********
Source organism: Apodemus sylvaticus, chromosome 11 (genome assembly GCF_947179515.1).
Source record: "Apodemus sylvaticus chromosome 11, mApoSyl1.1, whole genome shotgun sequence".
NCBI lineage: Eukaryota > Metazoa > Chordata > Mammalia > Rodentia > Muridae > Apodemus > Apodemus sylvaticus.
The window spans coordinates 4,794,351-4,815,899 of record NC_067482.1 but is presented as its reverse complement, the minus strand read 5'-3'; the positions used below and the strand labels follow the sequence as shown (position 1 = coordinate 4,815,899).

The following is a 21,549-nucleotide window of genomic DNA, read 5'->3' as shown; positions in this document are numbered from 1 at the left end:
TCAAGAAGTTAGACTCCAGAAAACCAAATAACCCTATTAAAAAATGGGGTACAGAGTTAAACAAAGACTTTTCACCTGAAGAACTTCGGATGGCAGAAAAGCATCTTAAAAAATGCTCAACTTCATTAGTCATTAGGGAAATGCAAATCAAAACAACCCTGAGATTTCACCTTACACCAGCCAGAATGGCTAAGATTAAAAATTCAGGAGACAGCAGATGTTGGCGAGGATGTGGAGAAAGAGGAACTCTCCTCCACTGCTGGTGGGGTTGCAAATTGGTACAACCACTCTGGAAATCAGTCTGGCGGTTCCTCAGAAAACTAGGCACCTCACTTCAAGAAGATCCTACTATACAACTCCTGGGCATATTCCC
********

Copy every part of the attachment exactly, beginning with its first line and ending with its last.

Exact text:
Source organism: Apodemus sylvaticus, chromosome 11 (genome assembly GCF_947179515.1).
Source record: "Apodemus sylvaticus chromosome 11, mApoSyl1.1, whole genome shotgun sequence".
NCBI lineage: Eukaryota > Metazoa > Chordata > Mammalia > Rodentia > Muridae > Apodemus > Apodemus sylvaticus.
The window spans coordinates 4,794,351-4,815,899 of record NC_067482.1 but is presented as its reverse complement, the minus strand read 5'-3'; the positions used below and the strand labels follow the sequence as shown (position 1 = coordinate 4,815,899).

The following is a 21,549-nucleotide window of genomic DNA, read 5'->3' as shown; positions in this document are numbered from 1 at the left end:
TCAAGAAGTTAGACTCCAGAAAACCAAATAACCCTATTAAAAAATGGGGTACAGAGTTAAACAAAGACTTTTCACCTGAAGAACTTCGGATGGCAGAAAAGCATCTTAAAAAATGCTCAACTTCATTAGTCATTAGGGAAATGCAAATCAAAACAACCCTGAGATTTCACCTTACACCAGCCAGAATGGCTAAGATTAAAAATTCAGGAGACAGCAGATGTTGGCGAGGATGTGGAGAAAGAGGAACTCTCCTCCACTGCTGGTGGGGTTGCAAATTGGTACAACCACTCTGGAAATCAGTCTGGCGGTTCCTCAGAAAACTAGGCACCTCACTTCAAGAAGATCCTACTATACAACTCCTGGGCATATTCCC